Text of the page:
A Field Guide to April

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Spring Beauties / © Bryan Pfeiffer

April is the cruelest month, breeding
Lilacs out of the dead land, mixing

Memory and desire, stirring
Dull roots with spring rain.
Winter kept us warm, covering
Earth in forgetful snow, feeding
A little life with dried tubers.

Opening lines of The Waste Land by T.S. Eliot

By Bryan Pfeiffer and Kent McFarland

April is the carnal month. The forest returns with cold desire. Blades of wild leeks slice through the soggy, brown remains of autumn to release sweet-onion perfume. A Ruby-crowned Kinglet, his head ablaze, sings a hurried tee-tee-tee-tee, tew-tew-tew-tu-tu-tu-tu, teedle-dee! teedle-dee! teedle-dee! Spotted Salamanders, black with yellow polka-dots, slimy slithering clowns, crawl by night to forest pools for their vernal orgy. The spring beauties, bolts of pink lightning on soft petals, meditate in sugarwoods. April leaves none of our senses void.

T. S. Eliot’s April is a month of physical life and spiritual death. So in addition to our own hack-poetry above, here below is a visual and spiritually rich Field Guide to April.

But first, April’s Hot Birding News: Ian Worely discovered a Pink-footed Goose in the flooded fields west of Shard Villa Road in Middlebury. The location is a pull-off that allows for viewing of an expansive cornfield/wetland. Ian also reports a Cackling Goose from the same location. Keep an eye on VTBIRD post for updates.

Bald Eagle Alert

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Meanwhile, Bald Eagles are gathering at the fertile intersection of ice and water in Vermont’s Champlain Lowlands. VCE Research Associate Bryan Pfeiffer and Ian report on Bryan’s blog how opportunistic eagles — sometimes two dozen or so — gather among dead, frozen fish on, appropriately, Dead Creek in the town of Addison. Also note that we’re enjoying the usual surge of April’s migrants, including Snow Geese, Pied-billed Grebe, Great Blue Heron, Turkey Vulture, Black Vulture, Killdeer, American Woodcock, Caspian Tern, Tree Swallow, Marsh Wren, Eastern Bluebird, Chipping Sparrow, and, of course lots of blackbirds, including Rusty Blackbird.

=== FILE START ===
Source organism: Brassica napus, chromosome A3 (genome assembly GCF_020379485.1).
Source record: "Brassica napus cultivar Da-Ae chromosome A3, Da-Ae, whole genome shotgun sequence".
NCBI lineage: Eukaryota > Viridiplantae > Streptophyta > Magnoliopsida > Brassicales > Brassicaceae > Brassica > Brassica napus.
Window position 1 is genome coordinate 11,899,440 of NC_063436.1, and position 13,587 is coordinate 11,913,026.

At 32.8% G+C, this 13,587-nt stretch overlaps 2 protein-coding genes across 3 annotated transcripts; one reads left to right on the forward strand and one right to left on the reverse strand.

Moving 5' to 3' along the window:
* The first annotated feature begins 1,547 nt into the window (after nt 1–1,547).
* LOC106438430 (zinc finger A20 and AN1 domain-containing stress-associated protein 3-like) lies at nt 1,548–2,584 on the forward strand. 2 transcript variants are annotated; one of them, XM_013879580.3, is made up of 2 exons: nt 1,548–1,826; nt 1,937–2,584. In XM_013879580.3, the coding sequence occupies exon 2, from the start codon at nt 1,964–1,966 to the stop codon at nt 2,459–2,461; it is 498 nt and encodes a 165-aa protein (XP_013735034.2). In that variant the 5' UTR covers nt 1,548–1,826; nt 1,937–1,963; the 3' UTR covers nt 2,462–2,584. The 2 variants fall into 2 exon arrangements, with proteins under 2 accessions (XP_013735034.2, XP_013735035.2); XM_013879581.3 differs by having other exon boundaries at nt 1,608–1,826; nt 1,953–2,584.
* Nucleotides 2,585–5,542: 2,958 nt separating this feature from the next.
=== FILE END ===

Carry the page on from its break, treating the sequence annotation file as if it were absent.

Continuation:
The Kinglet’s Fireworks

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Any day now, Ruby-crowned Kinglets will also arrive. Most of the time, a male Ruby-crowned Kinglet is a fraud with feathers. When he appears, neither ruby nor kingly, you may wonder how he got his name. Pale green and gray, small and fleeting, he is among the plainest birds in the woods. You may even turn your binoculars instead toward the warbler or woodpecker. But resist the urge to complain or pass him by. Keep watching the kinglet. The reward will be an explosion of feathers that will make your heart pound and your knees wobble. Read Bryan’s perennial tribute to kinglets.

Hazelnut Fireworks

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Not to be outdone in this burst of crimson is Beaked Hazelnut. If you walk too fast, splattering mud along the trail or searching for the season’s first Hermit Thrush, you will miss these fireworks. Slow your pace, watch for a gray shrub not much taller than you. The drooping catkins are your first hint. But cast a careful gaze for that April explosion. Bryan explains.

Carnal and Vernal in the Pools

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The next act in this vernal drama happens with the next warm rains of April. Vernal pools come alive with mating amphibians. Stars on this stage here in Vermont include Spotted Salamander, Wood Frog and Spring Peepers. Kent reports on how Wood Frogs are all but returning from the dead. Bryan offers a lively account of Spotted Salamanders in the very first dispatch in his What’s This? nature mystery challenge (those odd white things on a twig pictured above).

“Mourning” in America

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And, finally, yes, we know that we promised you Mourning Cloaks last month. We suspect some did indeed fly in March. If so, we didn’t hear about them in Vermont on e-Butterfly.org. But, on April 3rd, the first warm day this month, Mourning Cloaks were indeed reported from Grand Isle and Windsor, Vermont. Barring some unexpected return of the Pleistocene this month, watch for Mourning Cloaks in flight across the state soon. In the meantime, here’s Kent’s essay on the Butterflies of Winter.

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